We've added a Damaged Object Report Option to the Cozzi Tools DSPOBJLVL (Display Object Level Information) Command. In addition we've added ordering (sorting) capabilities to the generated output.
Check out the Cozzi Tools website to download or license the COZTOOLS library.
There is at least one Damaged Objects Report available online via (I believe) a Japanese website. The TAATOOL product also includes one, and now the DSPOBJLVL CL command in COZTOOLS also privides this information.
We added it to DSPOBJLVL because (A) we were already using the QGYxxxxx APIs that report Damaged Objects when generating the object list, and (B) we actually had a damaged object or two in one of our IBM i partitions (first time for us).
The Cozzi Tools has a no-charge runtime library that includes our CL commands. A lot of people seem to overlook this capability, and I know none of my nemesises ever mention it in their articles or lectures; so I'm mentioning it here.
To get a list of Damanged Objects you need (A) a paid license to Cozzi Tools, or (B) the free/no-charge runtime library. In either case, the DSPOBJLVL command can be used to produce your Damanged Objects Report. Here's how:
/* The Cozzi Tools Display Object Level Info Command */ DSPOBJLVL OBJ((MYUSRLIB/*ALL)) OBJSTS(*SELECT (*DAMAGED *PARTIAL))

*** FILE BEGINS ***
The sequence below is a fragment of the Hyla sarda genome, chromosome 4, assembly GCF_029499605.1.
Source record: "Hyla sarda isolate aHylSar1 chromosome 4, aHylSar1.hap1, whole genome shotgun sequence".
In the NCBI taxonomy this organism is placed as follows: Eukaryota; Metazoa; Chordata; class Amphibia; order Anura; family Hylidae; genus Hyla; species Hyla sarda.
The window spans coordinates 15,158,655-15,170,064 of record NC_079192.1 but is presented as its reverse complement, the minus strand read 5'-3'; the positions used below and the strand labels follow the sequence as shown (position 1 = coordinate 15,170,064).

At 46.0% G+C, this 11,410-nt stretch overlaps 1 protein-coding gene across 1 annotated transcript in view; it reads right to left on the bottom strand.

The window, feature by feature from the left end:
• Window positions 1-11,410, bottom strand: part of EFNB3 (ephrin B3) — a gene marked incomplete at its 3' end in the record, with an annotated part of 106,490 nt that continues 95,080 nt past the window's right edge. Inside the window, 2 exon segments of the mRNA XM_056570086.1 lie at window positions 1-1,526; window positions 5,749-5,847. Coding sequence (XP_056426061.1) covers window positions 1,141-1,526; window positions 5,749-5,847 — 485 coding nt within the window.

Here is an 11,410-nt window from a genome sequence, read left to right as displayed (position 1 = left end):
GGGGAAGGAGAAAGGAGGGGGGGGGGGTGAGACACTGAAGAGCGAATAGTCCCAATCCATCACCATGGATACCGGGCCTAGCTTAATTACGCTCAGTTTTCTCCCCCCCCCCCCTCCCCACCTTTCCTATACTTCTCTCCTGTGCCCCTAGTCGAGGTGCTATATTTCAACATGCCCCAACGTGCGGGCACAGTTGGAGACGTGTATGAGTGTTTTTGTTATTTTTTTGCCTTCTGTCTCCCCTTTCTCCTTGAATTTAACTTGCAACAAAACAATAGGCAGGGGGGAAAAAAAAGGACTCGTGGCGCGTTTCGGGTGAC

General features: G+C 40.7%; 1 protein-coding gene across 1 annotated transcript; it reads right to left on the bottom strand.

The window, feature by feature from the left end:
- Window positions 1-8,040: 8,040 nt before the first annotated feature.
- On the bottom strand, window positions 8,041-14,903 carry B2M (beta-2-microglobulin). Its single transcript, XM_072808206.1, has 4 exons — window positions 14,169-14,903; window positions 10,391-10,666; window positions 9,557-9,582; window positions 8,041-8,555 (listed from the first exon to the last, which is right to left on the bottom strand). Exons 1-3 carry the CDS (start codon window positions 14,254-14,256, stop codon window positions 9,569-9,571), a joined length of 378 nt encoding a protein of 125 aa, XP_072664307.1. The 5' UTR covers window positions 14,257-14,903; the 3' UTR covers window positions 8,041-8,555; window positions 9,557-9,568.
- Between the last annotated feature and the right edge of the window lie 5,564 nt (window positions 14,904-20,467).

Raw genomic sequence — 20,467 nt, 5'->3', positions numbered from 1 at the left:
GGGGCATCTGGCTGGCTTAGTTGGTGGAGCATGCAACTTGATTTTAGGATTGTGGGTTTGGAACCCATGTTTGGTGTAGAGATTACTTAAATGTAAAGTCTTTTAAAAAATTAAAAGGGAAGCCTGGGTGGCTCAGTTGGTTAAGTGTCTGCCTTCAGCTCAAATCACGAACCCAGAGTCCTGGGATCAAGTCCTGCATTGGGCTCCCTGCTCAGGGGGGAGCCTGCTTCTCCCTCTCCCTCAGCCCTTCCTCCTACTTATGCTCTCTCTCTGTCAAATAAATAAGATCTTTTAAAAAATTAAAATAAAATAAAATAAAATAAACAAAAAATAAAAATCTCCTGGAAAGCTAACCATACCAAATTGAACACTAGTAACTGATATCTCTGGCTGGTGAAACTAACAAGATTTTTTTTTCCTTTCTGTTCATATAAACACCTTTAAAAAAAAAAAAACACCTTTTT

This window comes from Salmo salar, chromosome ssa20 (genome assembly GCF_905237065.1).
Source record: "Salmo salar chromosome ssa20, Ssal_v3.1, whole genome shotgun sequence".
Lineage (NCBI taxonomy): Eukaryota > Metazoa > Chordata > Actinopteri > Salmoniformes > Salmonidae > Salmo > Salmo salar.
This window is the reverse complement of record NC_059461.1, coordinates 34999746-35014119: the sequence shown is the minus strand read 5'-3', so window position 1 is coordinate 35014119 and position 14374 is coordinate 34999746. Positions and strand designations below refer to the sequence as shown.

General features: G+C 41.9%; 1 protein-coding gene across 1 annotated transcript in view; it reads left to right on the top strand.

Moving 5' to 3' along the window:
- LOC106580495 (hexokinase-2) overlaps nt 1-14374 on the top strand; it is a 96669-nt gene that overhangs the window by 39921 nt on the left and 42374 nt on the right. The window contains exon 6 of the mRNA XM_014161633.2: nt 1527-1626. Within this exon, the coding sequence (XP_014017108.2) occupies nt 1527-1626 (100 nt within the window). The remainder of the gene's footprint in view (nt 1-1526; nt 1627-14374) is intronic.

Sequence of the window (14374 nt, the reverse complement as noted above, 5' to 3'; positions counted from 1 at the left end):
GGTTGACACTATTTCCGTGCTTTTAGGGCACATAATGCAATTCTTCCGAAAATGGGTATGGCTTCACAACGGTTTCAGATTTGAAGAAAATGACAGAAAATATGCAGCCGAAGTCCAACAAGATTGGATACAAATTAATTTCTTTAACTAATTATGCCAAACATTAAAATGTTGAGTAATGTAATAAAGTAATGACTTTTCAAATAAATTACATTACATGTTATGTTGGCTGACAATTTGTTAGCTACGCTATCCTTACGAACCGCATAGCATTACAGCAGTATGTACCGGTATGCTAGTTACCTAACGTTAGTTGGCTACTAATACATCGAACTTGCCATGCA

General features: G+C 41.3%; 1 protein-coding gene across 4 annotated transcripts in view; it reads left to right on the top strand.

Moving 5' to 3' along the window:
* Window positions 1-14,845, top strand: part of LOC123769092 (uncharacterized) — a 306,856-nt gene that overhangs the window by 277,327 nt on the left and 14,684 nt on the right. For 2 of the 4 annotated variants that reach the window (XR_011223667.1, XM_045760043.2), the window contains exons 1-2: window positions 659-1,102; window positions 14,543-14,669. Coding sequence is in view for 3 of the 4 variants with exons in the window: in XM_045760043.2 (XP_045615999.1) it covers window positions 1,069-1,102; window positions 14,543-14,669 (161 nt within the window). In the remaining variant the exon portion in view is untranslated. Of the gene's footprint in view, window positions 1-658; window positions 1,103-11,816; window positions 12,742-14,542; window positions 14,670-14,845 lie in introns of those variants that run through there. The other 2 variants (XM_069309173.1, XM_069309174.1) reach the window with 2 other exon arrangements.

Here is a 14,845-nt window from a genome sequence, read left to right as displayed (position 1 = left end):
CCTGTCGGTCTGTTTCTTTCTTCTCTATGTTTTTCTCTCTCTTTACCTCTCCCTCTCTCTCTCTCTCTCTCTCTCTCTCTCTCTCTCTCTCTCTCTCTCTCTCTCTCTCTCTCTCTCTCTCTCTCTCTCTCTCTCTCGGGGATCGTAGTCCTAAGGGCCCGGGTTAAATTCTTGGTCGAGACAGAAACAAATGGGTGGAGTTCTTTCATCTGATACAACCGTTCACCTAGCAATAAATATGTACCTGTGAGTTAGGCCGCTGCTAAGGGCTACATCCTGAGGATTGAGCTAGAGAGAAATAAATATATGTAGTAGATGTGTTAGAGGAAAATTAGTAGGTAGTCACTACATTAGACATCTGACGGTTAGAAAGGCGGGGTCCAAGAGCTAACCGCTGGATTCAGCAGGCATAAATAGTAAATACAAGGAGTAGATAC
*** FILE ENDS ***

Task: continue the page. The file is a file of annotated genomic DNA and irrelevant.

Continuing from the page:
The new OBJSTS (Object Status) parameter allows you to include or omit objects that are damanaged. Specify *SELECT or *OMIT for the first part of the parameter and *DAMAGED or *PARTIAL (or both) for the 2nd part of the OBJSTS parameter. This includes only those objects that are damaged or partially damaged. By default the command selects objects of any status.
When you select the above options, only damaged or partially damanged objects appear on the list. In other situations, when you are selecting objects of any status, when a damaged or partially damanged object appears, a "tic mark" appears on the generated list to the right of the text description, indicating that the object is damaged.
While it has always been rare for objects to become damaged, it is always a possability since power outages or even an abrupt power down of a virtual partition can cause an object to be damaged. Having the means to produce a list of these objects can be beneficial before you run RCLSTG to "fix" them by deleting or in some rare cases, repairing them. Generating a pre-RCLSTG list can help you recover or recreate those objects that are damaged.